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  • Conservative Versus Conservative

    'Enough: A Conservative's Case Against Limbaugh': The far-reaching influence of radio giant Rush Limbaugh flummoxed readers of our March 16 cover story. Some dismissed him as an entertainer; others welcomed the discussion that results from his abrasive provocations. As for David Frum's blistering critique, one wrote, "Rush will emasculate you in public and no Republican will come to your defense." Another went as far as to wager, "We may look back on this as something akin to [Edward] Murrow's public stance against [Joseph] McCarthy."On 'A Show 2 Lame 2 Miss': "Utah has enough stereotypes to deal with. You portray all of Utah as being stuck in the 1990s. Now when I go to another state, not only am I going to be asked if I'm Mormon, but also if I've gone to any lame concerts recently."Erin Berilla TaylorOgden, Utah ...
  • Quinn’s Great Expectations

    When I was first born, everyone thought I was totally and completely normal. According to my mom, the nurses called me "Mr. Mellow," because while all the other babies would scream and cry I would just kind of look around. She also says that when she first had me in her arms, she told me that she loved me and that I could be anything I wanted to be in the world. I hope that is still true. But pretty soon after I was born, my doctor detected a heart murmur, and when I was about three months old, I had to have open-heart surgery. I think this was a pretty crappy time for my parents. They thought I might die, and I could have died. My mom says the night before my heart operation was one of the worst nights of her life. She wasn't allowed to nurse me. She could barely even hold me. When they took me into the operating room the next day, she basically fainted. Apparently my dad turned to her and said, "Just think of it this way. He'll never have to go to war."After the heart surgery, I...
  • First time for everything

    At this point in his nary two month old Presidency,  POTUS seems to have charmed or disarmed almost everyone who has visited him at the White House. Visitors emerge from meetings with him with a rosy hue and glowing words, or at least not hostile ones. Until yesterday. Commander David K. Rehbein, leader of veterans' organization The American Legion, was "deeply disappointed and concerned" following his meeting with Obama late yesterday. Admittedly I haven't conducted a full survey, but I think that might be the President's worst meeting review so far.Rehbein was invited to the White House to discuss a budget proposal that would require private insurance companies to reimburse the Department of Veteran's Affairs for the treatment of military veterans. (Read more about Rehbein's objections in this news release.) According to CNN, the White House says it is "actively working with the veterans community to ensure we get the details of this budget...
  • Mail Call: Saluting Nurses, Race in Classrooms

    Doctors are not always "free to treat patients as they deem best." The cheapest treatment does not work for every patient, and many communities lack modern technology and specialists. The threat of frivolous malpractice litigation promotes unnecessary tests and consultations, and published research cannot always be trusted. For example, the evidence-based research of health insurers concludes that patients require no more than two joint injections yearly, while the research of drug manufacturers and the FDA promote the safety and efficacy of weekly joint injections in chronic conditions. Doctors don't hate science, but we do dislike spurious evidence being allowed to trump trusted experience.Bernard Leo Remakus, M.D.Hallstead, Pa. ...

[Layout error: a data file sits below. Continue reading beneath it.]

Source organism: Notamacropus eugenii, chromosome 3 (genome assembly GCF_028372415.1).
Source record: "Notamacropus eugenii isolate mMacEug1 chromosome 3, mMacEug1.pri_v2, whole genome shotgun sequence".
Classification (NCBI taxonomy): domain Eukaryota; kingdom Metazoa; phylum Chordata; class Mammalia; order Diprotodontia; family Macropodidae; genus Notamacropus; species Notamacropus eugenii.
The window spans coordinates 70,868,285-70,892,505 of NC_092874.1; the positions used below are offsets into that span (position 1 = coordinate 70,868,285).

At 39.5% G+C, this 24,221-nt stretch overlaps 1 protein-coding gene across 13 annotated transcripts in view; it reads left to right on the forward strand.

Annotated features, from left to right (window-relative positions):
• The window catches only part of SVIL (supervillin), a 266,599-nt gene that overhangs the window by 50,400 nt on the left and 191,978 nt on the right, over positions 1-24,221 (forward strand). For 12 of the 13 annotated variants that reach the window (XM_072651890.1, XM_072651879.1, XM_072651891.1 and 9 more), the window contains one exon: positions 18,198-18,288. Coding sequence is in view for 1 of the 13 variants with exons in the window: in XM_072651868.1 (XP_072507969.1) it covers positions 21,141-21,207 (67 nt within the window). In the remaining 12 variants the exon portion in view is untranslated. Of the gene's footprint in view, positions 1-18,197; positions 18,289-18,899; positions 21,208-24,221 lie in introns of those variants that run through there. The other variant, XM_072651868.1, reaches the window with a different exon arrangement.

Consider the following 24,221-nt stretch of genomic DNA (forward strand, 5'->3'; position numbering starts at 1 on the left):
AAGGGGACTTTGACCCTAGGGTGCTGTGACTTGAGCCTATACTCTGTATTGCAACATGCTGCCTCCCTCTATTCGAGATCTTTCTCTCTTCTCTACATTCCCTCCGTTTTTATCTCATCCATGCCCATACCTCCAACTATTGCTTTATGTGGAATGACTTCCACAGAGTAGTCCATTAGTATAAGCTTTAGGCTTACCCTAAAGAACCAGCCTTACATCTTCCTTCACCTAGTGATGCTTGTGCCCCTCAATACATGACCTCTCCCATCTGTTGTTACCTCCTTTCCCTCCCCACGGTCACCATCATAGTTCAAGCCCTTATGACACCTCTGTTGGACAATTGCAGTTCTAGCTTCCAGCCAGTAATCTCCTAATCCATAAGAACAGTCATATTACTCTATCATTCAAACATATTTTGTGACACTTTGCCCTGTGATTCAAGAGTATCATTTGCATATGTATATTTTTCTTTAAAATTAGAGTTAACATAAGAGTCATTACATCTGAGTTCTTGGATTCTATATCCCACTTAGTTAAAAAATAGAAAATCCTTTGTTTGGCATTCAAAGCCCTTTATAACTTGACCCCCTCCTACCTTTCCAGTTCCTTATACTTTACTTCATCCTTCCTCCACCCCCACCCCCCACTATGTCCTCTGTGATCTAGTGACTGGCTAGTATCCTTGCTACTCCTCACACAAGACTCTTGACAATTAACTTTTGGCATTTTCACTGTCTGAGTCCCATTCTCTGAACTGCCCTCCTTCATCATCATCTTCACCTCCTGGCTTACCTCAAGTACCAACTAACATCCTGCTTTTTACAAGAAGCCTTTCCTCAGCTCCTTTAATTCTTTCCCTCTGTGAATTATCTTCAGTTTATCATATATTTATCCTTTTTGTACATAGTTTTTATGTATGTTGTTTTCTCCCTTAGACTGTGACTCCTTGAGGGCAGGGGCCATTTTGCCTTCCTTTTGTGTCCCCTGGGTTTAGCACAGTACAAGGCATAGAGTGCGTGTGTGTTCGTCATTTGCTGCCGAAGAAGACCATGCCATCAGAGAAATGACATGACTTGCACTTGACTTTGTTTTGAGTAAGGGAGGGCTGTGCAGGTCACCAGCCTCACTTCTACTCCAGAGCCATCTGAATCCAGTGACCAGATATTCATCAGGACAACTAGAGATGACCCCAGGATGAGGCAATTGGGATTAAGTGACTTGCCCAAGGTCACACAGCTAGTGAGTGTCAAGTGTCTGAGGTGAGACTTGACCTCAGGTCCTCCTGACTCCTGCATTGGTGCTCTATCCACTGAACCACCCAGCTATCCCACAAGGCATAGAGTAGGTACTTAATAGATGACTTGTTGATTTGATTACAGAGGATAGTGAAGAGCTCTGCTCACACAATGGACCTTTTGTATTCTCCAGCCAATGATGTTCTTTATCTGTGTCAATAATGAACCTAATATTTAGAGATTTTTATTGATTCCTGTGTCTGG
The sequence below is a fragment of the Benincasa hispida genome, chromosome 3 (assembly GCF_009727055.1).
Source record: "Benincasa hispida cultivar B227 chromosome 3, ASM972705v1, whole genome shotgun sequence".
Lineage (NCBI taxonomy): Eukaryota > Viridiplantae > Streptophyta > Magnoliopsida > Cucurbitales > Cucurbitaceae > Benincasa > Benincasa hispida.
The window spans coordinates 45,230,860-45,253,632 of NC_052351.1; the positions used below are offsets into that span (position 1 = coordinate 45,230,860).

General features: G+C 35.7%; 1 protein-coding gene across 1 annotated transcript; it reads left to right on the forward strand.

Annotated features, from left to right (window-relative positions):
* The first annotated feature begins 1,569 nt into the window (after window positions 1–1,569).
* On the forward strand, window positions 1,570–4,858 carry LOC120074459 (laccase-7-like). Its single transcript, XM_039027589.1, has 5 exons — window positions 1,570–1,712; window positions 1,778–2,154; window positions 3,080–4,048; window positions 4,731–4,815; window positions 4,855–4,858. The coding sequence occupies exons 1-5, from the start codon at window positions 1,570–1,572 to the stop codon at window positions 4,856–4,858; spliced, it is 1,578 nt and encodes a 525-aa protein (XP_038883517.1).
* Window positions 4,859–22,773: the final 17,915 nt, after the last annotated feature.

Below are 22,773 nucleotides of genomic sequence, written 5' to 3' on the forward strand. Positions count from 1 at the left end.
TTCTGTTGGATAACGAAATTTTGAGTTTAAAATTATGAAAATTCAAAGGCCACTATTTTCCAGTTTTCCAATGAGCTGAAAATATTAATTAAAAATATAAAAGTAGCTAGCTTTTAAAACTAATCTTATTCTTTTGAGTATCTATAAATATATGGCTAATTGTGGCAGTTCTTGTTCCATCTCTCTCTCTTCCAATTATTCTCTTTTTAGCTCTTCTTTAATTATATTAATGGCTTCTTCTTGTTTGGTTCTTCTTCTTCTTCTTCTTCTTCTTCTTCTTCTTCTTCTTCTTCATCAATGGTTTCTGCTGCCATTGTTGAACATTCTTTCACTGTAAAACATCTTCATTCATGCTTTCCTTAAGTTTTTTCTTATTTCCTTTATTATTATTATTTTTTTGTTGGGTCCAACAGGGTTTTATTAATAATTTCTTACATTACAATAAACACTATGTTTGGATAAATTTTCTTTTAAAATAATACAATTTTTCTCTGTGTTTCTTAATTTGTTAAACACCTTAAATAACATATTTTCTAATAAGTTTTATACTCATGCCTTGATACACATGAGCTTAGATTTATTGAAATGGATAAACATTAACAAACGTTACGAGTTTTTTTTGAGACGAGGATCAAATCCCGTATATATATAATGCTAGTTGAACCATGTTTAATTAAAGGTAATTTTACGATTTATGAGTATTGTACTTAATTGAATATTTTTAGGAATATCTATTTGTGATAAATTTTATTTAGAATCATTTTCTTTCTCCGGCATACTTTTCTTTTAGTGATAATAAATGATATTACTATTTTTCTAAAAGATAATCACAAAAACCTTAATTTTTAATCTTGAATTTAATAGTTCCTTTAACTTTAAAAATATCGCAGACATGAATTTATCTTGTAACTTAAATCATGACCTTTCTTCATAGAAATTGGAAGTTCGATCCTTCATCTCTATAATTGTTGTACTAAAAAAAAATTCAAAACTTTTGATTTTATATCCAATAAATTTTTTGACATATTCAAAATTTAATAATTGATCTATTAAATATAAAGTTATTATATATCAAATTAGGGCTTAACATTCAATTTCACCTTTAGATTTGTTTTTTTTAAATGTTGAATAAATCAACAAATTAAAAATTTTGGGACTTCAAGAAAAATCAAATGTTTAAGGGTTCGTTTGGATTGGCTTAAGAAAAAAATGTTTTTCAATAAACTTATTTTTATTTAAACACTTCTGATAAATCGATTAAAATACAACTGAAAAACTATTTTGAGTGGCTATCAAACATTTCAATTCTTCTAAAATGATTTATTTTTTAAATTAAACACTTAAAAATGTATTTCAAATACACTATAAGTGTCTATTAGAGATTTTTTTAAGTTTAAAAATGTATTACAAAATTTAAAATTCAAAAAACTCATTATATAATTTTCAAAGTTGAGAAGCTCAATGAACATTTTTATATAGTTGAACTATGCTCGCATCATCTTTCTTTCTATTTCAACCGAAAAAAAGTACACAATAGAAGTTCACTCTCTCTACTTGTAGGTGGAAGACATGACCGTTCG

• Meacham: Putting Our Cash Back to Work

    Thrift, we all know, is one of the perennial virtues. For many of us, however, the inclination to save is a good deal weaker than the urge to spend, which is why personal indebtedness is so great. Our call for more spending on this week's cover is not an invitation to more irresponsibility, but for a fresh springtime reassessment of whether the ultimate benefits of investing outweigh the immediate benefits of saving. The conventional way to write about this subject demands an allusion to, or a quotation from, the Founding Father of American thrift, Benjamin Franklin, but the inspiration for Daniel Gross's piece came not from the distant past but from Omaha.In his annual letter to the shareholders of Berkshire Hathaway, Warren Buffett (a director of The Washington Post Company, which owns NEWSWEEK) wrote: "The investment world has gone from underpricing risk to overpricing it. This change has not been minor; the pendulum has covered an extraordinary arc."Along with Lisa Miller's...
  • Newsmakers: Jon Stewart vs. Jim Cramer

    Levi Leaves It's not all that surprising Bristol Palin and her baby daddy, Levi Johnston, won't make it to the altar. Remember how miserable he looked at the Republican convention? But now we really wish Grandma Sarah were V.P. Why? Because, let's face it, the Obamas and the Bidens are never going to give us a White House scandal this juicy. Worst Week Ever: Jim Cramer's One-Man Bear MarketJon Stewart mocks the 'Mad Money' host for pushing Bear Stearns six days before it collapsed.Cramer says Stewart got it wrong. Stewart apologizes, and shows it was really seven weeks earlier.Cramer tries to defend himself, but when asked if he got Bear wrong, he says yes. He looks so sad. When Martha tells Cramer to imagine Jon S. in a pile of dough, he whacks it with a rolling pin. Pitiful.Fight night! Cramer's excuse: CEOs lied. Stewart's retort: act like a real journalist. Stewart did.
  • Books: Eric Carle's Very Hungry Caterpillar

    Once upon a time, Eric Carle wrote a children's book that was so comfy, it came with its own cocoon. Turns out that cute little bug went through a very big metamorphosis.